By Tom Konrad, Ph.D., CFA
You don’t have to own mining companies to benefit from rising metals prices.
This is a roundup of first quarter earnings notes shared with my Patreon supporters over the last week. Waste to energy operator Covanta and specialty metals recycler Umicore are both benefiting from skyrocketing metals prices.
Just as renewable energy and energy efficiency stocks have long shown that investors don’t have to own fossil fuel companies to benefit from rising prices of fossil fuels, recyclers like Covanta and Umicore are showing that you don’t have to own environmentally damaging mining companies to benefit from rising metals prices.
Everyone could find something to like in last week’s first quarter earnings at Covanta (CVA).
Revenue and income all showed strong growth over the prior year. This was driven by strong pricing trends in metals, waste disposal (“tip”) fees, and energy prices. These gains were achieved despite higher planned outages for maintenance in 2021 compared to the prior year. This will reduce the need for additional maintenance outages later in the year.
In addition, the company increased its guidance for the full year, and expects further improvements to come from the strategic review as it renegotiates contracts or closes unprofitable operations. It seems likely that many of these renegotiations will come at the 19 municipally owned plants in the US that it operates under contract. The company also anticipates significant savings from overhead.
In short, everything is coming up roses.
- The company is performing well
- The macroeconomic environment is favorable
- New plants will be coming online over the next 3 years in the profitable UK market
- Additional savings are expected from the strategic review.
Covanta is definitely a stock to hold even in this relatively overvalued market.
Umicore and Hydrogen
Umicore (UMICF, UMICY, UMI.BR) released its first quarter update as well as a presentation on its positioning in the hydrogen economy in late April.
In the business update, they’re driving with fully charged batteries:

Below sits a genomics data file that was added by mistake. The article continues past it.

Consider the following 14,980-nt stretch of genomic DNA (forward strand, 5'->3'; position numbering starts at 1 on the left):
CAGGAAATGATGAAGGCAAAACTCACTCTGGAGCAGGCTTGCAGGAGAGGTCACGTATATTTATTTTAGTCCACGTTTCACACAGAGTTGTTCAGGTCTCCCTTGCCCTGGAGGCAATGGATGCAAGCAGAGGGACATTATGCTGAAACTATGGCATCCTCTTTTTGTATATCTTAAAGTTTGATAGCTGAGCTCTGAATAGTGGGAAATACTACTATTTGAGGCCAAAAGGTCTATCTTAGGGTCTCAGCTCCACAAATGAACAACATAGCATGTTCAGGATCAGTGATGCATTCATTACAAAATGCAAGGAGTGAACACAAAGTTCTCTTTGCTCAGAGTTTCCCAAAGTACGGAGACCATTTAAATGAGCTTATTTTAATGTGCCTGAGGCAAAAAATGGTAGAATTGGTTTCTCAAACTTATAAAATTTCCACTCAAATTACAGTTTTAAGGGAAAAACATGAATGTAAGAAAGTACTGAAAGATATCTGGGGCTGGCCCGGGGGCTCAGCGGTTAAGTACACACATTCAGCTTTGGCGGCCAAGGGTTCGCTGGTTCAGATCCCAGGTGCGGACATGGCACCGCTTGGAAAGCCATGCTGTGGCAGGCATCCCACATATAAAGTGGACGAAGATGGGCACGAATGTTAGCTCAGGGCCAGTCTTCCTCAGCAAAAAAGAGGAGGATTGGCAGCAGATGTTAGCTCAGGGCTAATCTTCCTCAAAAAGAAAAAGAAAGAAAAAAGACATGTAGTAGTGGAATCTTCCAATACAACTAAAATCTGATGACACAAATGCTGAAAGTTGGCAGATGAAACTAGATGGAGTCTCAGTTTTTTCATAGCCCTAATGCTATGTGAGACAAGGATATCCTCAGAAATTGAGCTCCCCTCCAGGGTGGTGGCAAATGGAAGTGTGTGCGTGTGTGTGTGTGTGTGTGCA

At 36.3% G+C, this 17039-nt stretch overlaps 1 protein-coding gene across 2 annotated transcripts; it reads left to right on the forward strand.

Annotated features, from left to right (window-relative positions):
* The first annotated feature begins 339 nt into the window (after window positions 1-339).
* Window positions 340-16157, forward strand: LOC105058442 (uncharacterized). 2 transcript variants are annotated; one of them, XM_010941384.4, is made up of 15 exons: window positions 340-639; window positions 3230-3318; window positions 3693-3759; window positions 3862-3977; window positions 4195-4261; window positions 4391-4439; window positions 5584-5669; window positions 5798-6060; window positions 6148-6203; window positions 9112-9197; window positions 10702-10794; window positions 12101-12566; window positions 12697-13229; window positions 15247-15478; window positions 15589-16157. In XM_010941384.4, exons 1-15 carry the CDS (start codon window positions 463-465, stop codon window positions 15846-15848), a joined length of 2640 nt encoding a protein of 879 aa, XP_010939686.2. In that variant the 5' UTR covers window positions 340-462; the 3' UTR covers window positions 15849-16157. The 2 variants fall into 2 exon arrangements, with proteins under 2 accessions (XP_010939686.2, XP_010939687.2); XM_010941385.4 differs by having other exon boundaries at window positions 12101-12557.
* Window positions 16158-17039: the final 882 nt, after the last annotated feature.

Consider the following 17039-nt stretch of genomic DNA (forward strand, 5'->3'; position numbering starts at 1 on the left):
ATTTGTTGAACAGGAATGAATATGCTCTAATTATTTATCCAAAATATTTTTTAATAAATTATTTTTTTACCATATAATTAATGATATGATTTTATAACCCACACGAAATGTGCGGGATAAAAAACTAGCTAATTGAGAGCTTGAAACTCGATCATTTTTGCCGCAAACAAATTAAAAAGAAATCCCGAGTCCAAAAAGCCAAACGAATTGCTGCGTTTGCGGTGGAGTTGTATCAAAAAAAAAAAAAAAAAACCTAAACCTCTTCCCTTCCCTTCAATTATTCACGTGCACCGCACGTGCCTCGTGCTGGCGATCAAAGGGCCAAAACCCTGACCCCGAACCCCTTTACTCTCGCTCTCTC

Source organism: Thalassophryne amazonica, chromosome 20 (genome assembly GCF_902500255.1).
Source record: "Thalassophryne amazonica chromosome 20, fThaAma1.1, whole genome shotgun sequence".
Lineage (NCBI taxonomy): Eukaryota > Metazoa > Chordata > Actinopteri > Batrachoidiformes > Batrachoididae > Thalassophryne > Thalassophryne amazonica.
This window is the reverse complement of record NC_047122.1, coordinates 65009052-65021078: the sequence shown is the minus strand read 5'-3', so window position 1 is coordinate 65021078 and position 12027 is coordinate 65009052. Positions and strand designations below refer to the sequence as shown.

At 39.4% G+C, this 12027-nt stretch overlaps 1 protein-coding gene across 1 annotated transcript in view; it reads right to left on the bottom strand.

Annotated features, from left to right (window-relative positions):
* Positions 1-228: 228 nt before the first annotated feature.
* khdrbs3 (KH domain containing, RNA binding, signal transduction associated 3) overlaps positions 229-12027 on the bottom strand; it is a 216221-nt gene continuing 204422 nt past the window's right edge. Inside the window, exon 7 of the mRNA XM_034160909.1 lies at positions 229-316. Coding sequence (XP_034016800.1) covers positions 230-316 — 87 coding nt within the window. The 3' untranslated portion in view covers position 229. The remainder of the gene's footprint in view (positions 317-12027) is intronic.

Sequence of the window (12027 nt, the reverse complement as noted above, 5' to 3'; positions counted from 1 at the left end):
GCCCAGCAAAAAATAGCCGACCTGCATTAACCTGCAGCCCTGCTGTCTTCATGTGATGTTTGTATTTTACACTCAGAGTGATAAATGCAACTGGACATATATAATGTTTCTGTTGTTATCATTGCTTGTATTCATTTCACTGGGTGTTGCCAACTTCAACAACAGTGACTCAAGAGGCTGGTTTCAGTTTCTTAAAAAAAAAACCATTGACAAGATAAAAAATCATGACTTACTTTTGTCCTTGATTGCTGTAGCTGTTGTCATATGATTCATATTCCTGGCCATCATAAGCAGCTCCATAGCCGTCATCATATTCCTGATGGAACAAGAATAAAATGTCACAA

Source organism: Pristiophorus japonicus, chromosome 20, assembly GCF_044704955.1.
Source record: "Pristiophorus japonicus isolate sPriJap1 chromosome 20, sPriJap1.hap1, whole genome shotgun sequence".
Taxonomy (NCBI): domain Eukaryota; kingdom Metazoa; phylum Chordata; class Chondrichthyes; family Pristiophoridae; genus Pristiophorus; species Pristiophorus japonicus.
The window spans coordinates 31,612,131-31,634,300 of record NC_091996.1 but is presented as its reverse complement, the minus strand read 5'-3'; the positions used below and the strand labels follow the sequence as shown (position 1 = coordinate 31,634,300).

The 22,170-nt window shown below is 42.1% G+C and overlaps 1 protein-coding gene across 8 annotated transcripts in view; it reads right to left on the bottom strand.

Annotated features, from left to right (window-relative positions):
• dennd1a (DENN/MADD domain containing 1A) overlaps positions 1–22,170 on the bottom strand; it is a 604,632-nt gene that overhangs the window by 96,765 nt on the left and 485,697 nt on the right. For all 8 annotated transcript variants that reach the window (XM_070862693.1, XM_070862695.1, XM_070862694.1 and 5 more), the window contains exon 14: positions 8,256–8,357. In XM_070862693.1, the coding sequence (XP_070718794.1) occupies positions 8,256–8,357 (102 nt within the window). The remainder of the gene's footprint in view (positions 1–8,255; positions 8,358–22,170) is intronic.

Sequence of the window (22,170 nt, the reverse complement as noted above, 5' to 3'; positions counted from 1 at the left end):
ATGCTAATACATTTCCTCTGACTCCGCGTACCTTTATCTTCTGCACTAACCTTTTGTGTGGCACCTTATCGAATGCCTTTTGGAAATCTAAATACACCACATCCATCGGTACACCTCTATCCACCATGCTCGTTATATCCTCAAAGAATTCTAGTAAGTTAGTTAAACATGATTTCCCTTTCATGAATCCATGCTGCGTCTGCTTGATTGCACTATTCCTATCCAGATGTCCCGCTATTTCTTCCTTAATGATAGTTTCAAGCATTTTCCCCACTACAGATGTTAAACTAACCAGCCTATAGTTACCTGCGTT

- Metals, and especially the precious metals, prices are soaring, boosting their recycling business (which also increased its volumes)
- Automotive production is recovering, helping their catalysis business. The shift away from light duty diesel vehicles is also helping them increase market share.
Umicore currently expects its 2021 earnings to slightly exceed the guidance released just in February.
With much talk of the hydrogen economy, especially in Europe, Umicore released a timely presentation on how they have and expect to participate. The company already has a strong position as a supplier of catalysts for the PEM fuel cells used in Fuel Cell Vehicles (FCVs), and have won a number of supply contracts for future fuel cell vehicle platforms. As of 2020, Hyundai Motor has produced 6,781 Fuel Cell Vehicles using Umicore as a supplier.
They also announced a new partnership with Anglo American Platinum (AAL.L, ANGPF, ANGPY) to develop a liquid carrier which would be used in hydrogen transportation. They see significant long term growth potential in both this and as a supplier of catalysts to the electrolyzer market.
It was hard to describe Umicore as a value stock when I added it to the 10 Clean Energy Stocks list at the start of the year, and it’s even harder today, given the 30% appreciation since then, I continue to value it for the exposure it gives to the materials used in clean transportation technologies. Other ways to get this type of exposure include mining stocks and electric vehicle companies like Tesla (TSLA). I do not invest in mining companies because of environmental concerns, and I do not invest in “story” stocks like EV manufacturers because I like to focus on “boring” stocks that benefit from the same trends, but not everyone is talking about.
It’s much easier to get an edge in your investment analysis when you are one of the few investors paying attention.
DISCLOSURE: Long CVA, UMICF.
DISCLAIMER: Past performance is not a guarantee or a reliable indicator of future results. This article contains the current opinions of the author and such opinions are subject to change without notice. This article has been distributed for informational purposes only. Forecasts, estimates, and certain information contained herein should not be considered as investment advice or a recommendation of any particular security, strategy or investment product. Information contained herein has been obtained from sources believed to be reliable, but not guaranteed.
I’m puzzled about CVA, which has a P/E ratio of 341. Perhaps there is a lot of growth expected? Yet, the forward P/E I see listed is 67.
Think of CVA like a yeildco. High depreciation reduces GAAP earnings, but the company still has high cash flow for paying dividends, paying down debt, and investing.